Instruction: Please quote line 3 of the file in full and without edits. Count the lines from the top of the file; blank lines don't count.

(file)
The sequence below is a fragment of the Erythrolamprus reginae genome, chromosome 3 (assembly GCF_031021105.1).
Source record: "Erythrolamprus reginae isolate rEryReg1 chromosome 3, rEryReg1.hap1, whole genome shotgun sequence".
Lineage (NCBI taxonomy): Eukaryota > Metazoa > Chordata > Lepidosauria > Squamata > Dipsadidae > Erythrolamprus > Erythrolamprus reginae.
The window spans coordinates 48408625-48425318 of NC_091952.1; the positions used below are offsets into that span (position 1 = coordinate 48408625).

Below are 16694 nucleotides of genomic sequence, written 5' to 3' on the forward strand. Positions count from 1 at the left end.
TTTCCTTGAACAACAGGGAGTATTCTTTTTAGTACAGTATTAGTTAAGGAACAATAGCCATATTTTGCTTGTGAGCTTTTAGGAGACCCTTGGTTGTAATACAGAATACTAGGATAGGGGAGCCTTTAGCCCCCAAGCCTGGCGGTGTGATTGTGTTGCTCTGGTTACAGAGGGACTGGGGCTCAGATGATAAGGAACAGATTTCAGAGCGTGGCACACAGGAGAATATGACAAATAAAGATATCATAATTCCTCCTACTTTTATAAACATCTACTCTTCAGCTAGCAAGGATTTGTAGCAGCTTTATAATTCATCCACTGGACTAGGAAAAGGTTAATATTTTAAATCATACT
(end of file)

Lineage (NCBI taxonomy): Eukaryota > Metazoa > Chordata > Lepidosauria > Squamata > Dipsadidae > Erythrolamprus > Erythrolamprus reginae.